Amoimyrmex, a new leaf‐cutting ant genus
In the recent paper “Amoimyrmex Cristiano, Cardoso & Sandoval, gen. nov. (Hymenoptera: Formicidae): a new genus of leaf‐cutting ants revealed by multilocus molecular phylogenetic and morphological analyses” published in Austral Entomology, Cristiano et al. propose a new phylogenetic hypothesis for leaf-cutting ants and describe the new genus Amoimyrmex including several species. Here, Maykon Passos Cristiano answers some questions and shares pictures.
MNB: Could you tell us a bit about yourself?
MPC: I am a professor at the Department of Biodiversity, Evolution and Environment, from the Universidade Federal de Ouro Preto. Together with Prof. Danon Clemes Cardoso (co-author of the paper), we are heads of the Laboratory of Evolutionary and Population Genetics. Our University is located at the first World Heritagecity in Brazil founded at the end of the 17th century.
Our main research interests are related to ant genetics and evolution, focusing on the evolutionary history of fungus-farming ants by using sequencing data and insights from different cytogenetic methods.
We integrated several tools from genetic and cytogenetic disciplines to contribute to our understanding about ant phylogenetics, genome evolution, chromosome biology, and diversity of ants.
MNB: Could you briefly outline your research on a new genus of leaf‐cutting ants you published in Austral Entomol in layman’s terms?
MPC: This paper is fundamentally a taxonomic paper and concludes the studies we have initiated in 2009 with the leaf-cutter ant “Acromyrmex striatus”. Already during my Ph.D, I started to look for the phylogenetic relationship of these ants, described the karyotype and looked for cytogenetic markers. In 2013, we published in Plos One (doi.org/10.1371/journal.pone.0059784) the karyotype of “A. striatus” and their phylogenetic position related with the other leaf-cutter ants. At that time, we concluded that we should investigate a bit more other species as “A. silvestrii silvestrii” and its subspecies “A. silvestrii bruchi”, because we realized that including these ants would involve taxonomic changes.
MNB: What is the take-home message of your work?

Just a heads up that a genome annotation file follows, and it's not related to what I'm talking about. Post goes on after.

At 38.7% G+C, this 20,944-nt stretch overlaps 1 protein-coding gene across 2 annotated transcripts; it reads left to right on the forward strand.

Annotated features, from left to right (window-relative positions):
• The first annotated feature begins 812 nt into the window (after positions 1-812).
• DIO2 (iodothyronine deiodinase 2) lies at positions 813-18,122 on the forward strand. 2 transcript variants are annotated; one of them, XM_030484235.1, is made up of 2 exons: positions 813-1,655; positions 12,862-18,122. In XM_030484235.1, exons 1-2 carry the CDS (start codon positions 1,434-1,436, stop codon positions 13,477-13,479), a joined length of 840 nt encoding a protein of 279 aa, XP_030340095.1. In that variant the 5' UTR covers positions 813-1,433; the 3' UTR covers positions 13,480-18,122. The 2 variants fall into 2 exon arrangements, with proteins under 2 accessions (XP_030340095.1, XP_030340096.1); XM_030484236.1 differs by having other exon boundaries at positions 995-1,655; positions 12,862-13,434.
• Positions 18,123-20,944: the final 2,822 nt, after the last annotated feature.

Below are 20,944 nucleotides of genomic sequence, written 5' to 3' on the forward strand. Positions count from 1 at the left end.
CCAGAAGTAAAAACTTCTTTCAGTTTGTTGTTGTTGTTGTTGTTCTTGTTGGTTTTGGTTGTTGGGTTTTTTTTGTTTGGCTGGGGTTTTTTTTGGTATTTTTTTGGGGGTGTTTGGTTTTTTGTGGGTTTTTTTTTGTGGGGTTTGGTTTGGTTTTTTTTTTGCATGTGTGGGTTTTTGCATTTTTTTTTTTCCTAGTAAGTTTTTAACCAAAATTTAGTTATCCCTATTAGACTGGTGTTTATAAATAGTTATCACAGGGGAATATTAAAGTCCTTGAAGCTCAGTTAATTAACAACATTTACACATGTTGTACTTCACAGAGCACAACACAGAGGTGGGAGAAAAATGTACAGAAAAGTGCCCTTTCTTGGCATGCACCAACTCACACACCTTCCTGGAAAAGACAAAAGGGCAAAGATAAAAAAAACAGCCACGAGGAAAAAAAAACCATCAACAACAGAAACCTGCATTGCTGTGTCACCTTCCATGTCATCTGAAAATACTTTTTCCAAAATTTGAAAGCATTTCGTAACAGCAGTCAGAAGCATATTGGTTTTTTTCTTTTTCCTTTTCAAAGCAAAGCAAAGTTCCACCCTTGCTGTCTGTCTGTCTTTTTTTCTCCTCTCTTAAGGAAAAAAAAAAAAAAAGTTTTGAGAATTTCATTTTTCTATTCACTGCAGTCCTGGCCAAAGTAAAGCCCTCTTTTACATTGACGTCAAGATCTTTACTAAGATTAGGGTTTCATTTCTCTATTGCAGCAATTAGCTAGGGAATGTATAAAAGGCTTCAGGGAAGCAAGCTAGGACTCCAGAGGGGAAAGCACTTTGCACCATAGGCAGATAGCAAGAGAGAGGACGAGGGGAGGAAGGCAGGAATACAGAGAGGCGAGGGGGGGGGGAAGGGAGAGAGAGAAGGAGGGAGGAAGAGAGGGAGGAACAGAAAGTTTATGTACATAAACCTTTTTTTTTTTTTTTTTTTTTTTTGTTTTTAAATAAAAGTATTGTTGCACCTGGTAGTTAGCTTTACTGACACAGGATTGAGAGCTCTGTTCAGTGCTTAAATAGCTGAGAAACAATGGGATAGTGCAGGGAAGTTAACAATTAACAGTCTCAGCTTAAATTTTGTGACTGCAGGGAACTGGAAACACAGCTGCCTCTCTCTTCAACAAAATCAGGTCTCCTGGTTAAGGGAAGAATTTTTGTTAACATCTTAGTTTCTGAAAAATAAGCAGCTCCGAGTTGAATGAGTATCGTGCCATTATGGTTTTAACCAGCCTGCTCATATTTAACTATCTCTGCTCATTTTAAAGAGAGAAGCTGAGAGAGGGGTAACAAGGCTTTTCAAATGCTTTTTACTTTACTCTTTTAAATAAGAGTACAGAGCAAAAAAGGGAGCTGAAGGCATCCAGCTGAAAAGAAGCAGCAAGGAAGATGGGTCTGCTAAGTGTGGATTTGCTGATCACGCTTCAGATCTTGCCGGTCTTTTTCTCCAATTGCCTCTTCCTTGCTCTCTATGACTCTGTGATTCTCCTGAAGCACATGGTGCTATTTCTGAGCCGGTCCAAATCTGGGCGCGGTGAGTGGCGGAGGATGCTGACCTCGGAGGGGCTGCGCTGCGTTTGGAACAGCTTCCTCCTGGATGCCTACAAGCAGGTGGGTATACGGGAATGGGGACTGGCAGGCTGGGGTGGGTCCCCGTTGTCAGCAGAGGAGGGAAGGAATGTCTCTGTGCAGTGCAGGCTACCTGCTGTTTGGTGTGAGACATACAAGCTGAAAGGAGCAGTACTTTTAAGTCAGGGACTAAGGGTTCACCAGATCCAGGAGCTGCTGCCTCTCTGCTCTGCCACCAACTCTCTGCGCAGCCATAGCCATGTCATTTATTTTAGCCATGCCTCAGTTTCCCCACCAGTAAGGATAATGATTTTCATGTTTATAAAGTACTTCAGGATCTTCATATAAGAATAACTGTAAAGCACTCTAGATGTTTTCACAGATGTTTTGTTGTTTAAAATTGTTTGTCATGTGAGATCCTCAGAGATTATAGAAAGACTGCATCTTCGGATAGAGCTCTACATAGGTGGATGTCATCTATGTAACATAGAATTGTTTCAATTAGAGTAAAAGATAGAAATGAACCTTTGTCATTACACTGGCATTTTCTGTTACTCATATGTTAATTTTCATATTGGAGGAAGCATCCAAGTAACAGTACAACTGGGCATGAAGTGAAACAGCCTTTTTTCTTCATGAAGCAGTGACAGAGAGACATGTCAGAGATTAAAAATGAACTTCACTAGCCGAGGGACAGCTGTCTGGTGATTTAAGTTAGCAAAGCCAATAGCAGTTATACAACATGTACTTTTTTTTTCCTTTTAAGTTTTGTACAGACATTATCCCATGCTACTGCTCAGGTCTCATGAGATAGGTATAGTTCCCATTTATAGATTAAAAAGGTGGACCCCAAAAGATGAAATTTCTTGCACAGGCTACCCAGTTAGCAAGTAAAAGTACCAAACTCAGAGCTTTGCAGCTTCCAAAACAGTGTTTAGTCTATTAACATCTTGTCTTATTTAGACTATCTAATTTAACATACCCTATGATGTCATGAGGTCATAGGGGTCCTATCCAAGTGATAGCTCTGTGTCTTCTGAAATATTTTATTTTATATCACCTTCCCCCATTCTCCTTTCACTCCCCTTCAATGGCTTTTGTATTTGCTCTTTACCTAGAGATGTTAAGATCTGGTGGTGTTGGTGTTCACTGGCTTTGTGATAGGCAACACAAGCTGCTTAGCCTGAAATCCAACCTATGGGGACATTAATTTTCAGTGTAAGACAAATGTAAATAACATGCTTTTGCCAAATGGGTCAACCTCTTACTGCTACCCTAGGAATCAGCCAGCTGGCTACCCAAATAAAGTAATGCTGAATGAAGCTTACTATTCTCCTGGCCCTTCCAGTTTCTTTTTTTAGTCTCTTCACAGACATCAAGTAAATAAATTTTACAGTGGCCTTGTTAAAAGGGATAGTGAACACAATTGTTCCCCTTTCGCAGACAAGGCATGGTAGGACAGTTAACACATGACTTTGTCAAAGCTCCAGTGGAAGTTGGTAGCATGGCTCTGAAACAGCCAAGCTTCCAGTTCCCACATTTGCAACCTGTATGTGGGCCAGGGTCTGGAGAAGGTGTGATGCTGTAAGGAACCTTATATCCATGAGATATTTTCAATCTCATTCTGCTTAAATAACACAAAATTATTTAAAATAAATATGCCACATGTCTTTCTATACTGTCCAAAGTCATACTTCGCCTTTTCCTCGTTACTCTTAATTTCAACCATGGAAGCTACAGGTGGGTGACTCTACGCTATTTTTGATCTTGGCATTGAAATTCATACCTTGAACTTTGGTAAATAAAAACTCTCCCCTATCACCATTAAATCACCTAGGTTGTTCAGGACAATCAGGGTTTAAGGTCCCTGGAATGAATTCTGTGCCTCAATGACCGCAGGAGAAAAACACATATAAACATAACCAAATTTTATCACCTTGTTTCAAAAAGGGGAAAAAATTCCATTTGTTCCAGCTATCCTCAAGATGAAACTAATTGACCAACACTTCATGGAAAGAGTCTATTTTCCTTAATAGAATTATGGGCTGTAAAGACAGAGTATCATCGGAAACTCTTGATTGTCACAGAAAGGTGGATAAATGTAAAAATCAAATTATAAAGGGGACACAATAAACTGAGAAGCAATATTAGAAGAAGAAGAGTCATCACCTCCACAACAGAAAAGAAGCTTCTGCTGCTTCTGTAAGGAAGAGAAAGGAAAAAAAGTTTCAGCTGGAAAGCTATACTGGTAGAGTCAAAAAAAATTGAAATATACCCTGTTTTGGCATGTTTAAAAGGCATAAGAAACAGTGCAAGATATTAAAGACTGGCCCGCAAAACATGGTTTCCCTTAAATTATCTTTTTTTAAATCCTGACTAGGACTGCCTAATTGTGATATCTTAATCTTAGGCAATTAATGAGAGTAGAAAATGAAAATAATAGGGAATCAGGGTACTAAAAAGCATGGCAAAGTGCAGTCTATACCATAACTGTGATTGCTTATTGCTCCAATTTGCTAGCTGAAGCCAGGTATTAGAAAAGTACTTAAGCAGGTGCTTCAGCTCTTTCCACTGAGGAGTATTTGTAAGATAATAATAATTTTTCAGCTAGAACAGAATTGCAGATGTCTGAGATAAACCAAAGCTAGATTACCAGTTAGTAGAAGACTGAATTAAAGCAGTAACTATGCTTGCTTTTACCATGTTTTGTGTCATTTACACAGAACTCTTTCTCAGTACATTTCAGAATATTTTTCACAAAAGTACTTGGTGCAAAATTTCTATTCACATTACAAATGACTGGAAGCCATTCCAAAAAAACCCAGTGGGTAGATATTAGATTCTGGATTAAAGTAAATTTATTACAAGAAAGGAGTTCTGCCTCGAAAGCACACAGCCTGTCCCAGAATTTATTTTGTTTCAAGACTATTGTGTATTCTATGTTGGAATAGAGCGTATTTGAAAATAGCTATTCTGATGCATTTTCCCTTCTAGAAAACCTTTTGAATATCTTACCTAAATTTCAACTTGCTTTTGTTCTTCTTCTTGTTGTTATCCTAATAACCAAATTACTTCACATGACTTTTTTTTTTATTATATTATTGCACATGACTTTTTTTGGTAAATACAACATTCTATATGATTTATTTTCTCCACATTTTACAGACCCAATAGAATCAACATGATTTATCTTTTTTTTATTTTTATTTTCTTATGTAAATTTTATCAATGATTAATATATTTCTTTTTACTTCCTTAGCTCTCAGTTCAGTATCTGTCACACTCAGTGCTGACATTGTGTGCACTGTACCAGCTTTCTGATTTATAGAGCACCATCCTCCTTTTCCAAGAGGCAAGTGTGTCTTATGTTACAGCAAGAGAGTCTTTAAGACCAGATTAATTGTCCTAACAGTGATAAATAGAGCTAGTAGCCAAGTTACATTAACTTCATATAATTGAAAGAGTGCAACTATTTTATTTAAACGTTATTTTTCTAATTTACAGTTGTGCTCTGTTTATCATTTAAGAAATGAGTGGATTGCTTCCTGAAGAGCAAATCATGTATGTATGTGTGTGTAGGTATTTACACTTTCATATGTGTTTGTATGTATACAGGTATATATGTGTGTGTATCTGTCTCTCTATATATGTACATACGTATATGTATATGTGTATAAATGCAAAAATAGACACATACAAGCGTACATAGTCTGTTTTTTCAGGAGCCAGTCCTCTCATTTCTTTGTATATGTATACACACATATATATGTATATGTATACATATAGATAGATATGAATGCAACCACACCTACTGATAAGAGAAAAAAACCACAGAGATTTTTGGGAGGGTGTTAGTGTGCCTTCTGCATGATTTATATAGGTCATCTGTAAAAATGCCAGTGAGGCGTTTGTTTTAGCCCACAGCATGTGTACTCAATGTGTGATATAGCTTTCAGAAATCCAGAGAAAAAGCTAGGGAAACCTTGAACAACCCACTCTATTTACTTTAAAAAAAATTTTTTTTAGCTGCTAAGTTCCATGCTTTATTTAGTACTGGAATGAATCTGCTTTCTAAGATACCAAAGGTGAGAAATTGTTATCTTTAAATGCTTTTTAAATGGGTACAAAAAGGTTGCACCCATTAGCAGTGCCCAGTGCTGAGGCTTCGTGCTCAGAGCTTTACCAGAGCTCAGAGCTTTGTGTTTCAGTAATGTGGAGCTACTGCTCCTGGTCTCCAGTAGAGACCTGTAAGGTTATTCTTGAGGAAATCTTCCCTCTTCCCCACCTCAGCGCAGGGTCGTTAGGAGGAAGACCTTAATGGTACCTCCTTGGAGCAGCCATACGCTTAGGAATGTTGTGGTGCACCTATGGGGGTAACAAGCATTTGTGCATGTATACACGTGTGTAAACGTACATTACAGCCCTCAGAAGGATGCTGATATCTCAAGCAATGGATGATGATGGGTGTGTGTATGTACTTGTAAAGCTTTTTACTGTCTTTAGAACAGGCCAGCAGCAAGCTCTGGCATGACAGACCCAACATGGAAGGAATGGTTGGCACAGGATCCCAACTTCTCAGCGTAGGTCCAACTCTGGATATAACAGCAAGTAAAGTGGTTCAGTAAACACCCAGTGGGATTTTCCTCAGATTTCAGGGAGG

MPC: In this work we demonstrate that the three aforementioned species are closely related to each other and comprise a sister group of the remaining leaf-cutter ants (Atta plus Acromyrmex), considering also the systematics and taxonomic history of fungus-farming and the changes recently accounted for. Thus, we transferred these three previously Acromyrmex species to a new genus of leaf‐cutting named Amoimyrmex Cristiano, Cardoso & Sandoval, 2020. Amoimyrmex is a neologism formed by the joining the world ‘amoi’ from the Guarani language, Mbyá dialect, which means ‘distant ancestor’ or ‘grandparent’, and the Greek term ‘myrmex’, which means ant. The phylogenetic position, its morphology, and other distinguishable biological aspects of Amoimyrmex species, such as nesting, behaviour, number of individuals per colony, caste and subcaste, chromosome numbers, and cytogenetical markers are used to justify the predicted new leaf-cutting genus (see Cristiano et al. 2013).
MNB: What was your motivation for this study?
MPC: Our principal motivation started when we observed that distinct chromosome numbers from Amoimyrmex striatus (as “Acromyrmex striatus”) from other Acromyrmex species, and the morphological similarities with Atta that was never previously thought. Besides, the morphological “chimera” of some external characters that Amoimyrmex species bears compared to the ones of the other leaf-cutting ant species. For example the number of pronotal spines, similar to Acromyrmex species and the first gastral tergum smoothly similar to Atta. All these observations led us to pursue the study on Amoimyrmex striatus contributing to its systematics and taxonomy.
MNB: What was the biggest obstacle you had to overcome in this project?
MPC: The first obstacle to overcome, increasingly growing in Brazil, was to obtain funds to carry out this study. There is a need to visit the collections, mainly in Europe, where the majority of the species has been deposited. It took time and personal resources to access the taxonomic collections. We also wanted to visit locally the distribution and to look at the nesting habits of Amoimyrmex silvestrii and Amoimyrmex bruchi. We have reached our aim with help of other research groups, for which we are very grateful.
MNB: Do you have any tips for others who are interested in doing related research?
MPC: Time, passion, and patience! All these skills are fundamental for a taxonomic study and that work is sometimes not as much valued as it should.
MNB: Where do you see the future for this particular field of ant research?
MPC: Taxonomy is fundamental for any biological study and there is a lack of taxonomic studies that should be overcome, less preeminent in Formicidae compared to other groups, maybe. As we have already mentioned in a previous interview, ant cytogenetics has much to contribute to myrmecology and only a small number of ant species has been studied cytogenetically. We think that efforts in species description and taxonomic revisions comprising multidisciplinary approaches will be more and more recurrent, mainly using massive genomic data. However, we also need to remember that the answer to our questions could be achieved by using the several tools available, as cytogenetics and standard sequencing. Formicidae is still an intriguing model for the study of chromosome biology and has the potential to contribute to our understanding of ant evolution and systematics.
MNB: THank you for this interview!
Updated version: Corrected the journal name from “Australian Entomol” to “Austral Entomol”